Previous research has divided emotional labor into two categories: surface acting and deep acting. Surface acting refers to expressing the emotion that the situation requires even though it may not be the emotion that you are feeling. For example, you may need to smile and be cheerful when greeting a client even though you feel neither happy nor cheerful. Deep acting also refers to expressing the emotion that the situation requires, but instead of merely faking it, you try to generate the required emotions by thinking of historical events or associations. For example, you may need to smile and be cheerful when greeting a client, and even though you’re feeling tired and grumpy, you generate happiness and cheer by thinking of positive associations or of things that make you happy.
Through a literature review of over 116 samples, the results of this investigation indicate that the type of emotional strategy utilized – surface or deep – affects job performance. Specifically, those who use a surface-emotional-labor strategy are less satisfied with their job and more stressed and exhausted, while those who use a deep-emotional-labor strategy are more satisfied, less stressed, and perform their job better. In explaining this finding, the authors believe that surface emotional strategies have worse affects on job performance because they require more effort in order to overcome the cognitive dissonance between an emotion felt and an emotion expressed. Though this result is important for the job performance of anyone with a client-facing role, it is particularly important for those in the service industry in which customer satisfaction is key.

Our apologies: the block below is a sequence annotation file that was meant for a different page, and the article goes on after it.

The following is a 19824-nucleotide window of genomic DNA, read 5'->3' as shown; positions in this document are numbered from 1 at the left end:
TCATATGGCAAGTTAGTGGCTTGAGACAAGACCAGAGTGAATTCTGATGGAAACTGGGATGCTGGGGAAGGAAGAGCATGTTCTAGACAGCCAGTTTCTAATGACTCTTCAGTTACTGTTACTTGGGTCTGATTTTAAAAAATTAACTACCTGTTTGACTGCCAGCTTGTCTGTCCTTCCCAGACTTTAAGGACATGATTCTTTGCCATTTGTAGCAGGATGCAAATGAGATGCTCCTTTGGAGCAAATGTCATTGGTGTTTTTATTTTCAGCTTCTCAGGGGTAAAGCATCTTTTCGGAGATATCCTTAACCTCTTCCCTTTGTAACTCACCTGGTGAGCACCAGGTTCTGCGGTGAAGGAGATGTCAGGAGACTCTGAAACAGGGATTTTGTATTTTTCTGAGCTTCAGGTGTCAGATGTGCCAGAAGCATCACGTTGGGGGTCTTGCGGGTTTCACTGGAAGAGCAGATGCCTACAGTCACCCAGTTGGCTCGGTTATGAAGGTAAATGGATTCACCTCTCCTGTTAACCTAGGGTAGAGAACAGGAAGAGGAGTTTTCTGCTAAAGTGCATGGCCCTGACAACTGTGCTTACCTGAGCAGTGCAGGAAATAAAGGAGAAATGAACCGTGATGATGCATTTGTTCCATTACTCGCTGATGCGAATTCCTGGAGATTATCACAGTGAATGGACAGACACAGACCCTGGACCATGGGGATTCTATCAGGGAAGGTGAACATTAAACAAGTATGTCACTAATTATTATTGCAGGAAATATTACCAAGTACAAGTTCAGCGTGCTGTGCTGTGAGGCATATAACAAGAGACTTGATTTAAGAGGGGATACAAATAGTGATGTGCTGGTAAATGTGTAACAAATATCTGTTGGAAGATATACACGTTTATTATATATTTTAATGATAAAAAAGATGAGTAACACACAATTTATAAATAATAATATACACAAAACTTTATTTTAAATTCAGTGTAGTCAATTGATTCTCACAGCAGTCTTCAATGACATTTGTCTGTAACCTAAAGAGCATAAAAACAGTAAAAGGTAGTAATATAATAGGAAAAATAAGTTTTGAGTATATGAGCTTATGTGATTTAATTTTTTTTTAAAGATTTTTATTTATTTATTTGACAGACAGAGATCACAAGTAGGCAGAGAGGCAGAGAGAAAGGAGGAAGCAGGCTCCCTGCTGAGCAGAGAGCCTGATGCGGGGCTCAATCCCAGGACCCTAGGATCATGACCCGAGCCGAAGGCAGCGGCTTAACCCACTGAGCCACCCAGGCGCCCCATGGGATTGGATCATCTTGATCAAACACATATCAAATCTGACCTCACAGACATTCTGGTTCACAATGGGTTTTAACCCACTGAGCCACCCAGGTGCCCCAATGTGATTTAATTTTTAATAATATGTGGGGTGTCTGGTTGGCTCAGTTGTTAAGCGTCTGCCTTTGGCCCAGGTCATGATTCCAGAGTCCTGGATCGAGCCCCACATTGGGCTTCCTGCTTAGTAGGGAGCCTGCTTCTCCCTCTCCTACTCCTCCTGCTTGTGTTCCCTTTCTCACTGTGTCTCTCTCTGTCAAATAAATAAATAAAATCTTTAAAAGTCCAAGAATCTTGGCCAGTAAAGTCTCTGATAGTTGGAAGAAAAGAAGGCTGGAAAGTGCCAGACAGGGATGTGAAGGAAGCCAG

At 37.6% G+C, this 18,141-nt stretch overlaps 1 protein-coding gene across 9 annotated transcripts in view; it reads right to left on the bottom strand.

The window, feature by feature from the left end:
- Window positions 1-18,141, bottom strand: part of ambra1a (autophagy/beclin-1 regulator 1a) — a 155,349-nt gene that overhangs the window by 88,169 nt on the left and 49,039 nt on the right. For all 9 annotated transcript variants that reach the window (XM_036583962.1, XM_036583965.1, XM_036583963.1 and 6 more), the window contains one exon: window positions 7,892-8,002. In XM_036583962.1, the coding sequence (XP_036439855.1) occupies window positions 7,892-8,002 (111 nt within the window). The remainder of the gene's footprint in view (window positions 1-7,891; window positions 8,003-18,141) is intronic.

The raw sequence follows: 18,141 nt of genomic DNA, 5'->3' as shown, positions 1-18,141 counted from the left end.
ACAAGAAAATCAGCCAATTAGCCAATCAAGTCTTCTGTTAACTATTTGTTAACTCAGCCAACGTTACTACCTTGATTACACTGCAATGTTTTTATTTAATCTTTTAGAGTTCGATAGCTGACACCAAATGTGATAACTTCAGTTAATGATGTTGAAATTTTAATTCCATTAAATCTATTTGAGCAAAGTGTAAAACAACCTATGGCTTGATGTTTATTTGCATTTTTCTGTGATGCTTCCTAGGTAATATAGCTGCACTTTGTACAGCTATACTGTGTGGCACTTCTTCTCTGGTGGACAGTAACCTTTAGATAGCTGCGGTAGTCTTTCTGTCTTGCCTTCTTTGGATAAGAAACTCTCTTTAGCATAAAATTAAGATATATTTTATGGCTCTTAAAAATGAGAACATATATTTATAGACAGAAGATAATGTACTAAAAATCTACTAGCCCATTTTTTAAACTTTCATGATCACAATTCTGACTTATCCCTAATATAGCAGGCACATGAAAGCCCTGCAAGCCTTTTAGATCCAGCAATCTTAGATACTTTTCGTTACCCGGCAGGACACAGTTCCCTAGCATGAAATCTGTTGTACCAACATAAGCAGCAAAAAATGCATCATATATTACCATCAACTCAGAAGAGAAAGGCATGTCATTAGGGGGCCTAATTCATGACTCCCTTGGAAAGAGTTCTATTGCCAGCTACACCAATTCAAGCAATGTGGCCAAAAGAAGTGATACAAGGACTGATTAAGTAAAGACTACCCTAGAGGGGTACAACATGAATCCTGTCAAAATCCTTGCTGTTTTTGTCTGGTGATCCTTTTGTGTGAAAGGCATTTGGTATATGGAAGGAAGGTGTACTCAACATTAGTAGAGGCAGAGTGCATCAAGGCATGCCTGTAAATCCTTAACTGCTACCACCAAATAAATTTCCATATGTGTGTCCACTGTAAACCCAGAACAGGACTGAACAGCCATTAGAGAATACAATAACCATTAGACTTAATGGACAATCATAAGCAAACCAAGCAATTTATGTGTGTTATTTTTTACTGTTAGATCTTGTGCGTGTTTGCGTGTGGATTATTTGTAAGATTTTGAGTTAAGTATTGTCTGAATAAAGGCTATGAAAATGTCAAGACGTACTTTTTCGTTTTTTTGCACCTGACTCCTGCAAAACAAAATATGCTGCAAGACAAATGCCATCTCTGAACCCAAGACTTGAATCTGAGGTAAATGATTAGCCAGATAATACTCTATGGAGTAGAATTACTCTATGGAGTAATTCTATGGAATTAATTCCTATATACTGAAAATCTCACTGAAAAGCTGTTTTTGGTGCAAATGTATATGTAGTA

Building a Positive Work Environment: Acts of Kindness at Work
According to researchers Sonnentag & Grant, a positive mood that comes from helping someone is so powerful that it can last till bedtime. Firstly, when you believe that you have helped someone at work you feel good. Then, over the day, you think about it, reflecting on the positive features of the event. This reflection spills over into the rest of your day, leaving you feeling good all day long. Due to our tendency to be more engaged with positive emotions and to detach from negative ones, we improve the positive parts of these memories in our minds, giving them greater power to make us happy. Secondly, helping someone at work creates a sense of progress and achievement (especially in helping professions), because it signals that one is capable of successfully contributing to someone else’s well-being. This perception can carry over to other subsequent tasks. Such knowledge alleviates anxiety and enables employees to feel calm and relaxed. Quite interestingly, researchers found that there is an additional positive effect that occurs at the end of the work day, at bedtime, suggesting the importance of after-work leisure hours to contemplate on one’s day.
There are some clear cut implications of this study. The researchers surmise that, while supervisors can certainly improve their subordinates’ good feelings by acknowledging their contributions, coworkers also play an important role in workplace happiness. Especially on stressful days, coworkers appreciate daily acts of kindness. These behaviors can be brought to light via weekly meetings where heart-warming stories of such acts of kindness are shared among staff members. Another suggestion they provide is creating training programs that focus on helping employees build into their daily schedule a time for reminiscing about good experiences that have happened in the workday. This time would potentially lead employees to cultivate good feelings within themselves that may well last till their head hits the pillow that night.
Dealing with Difficult Customers: address the problem, not the emotion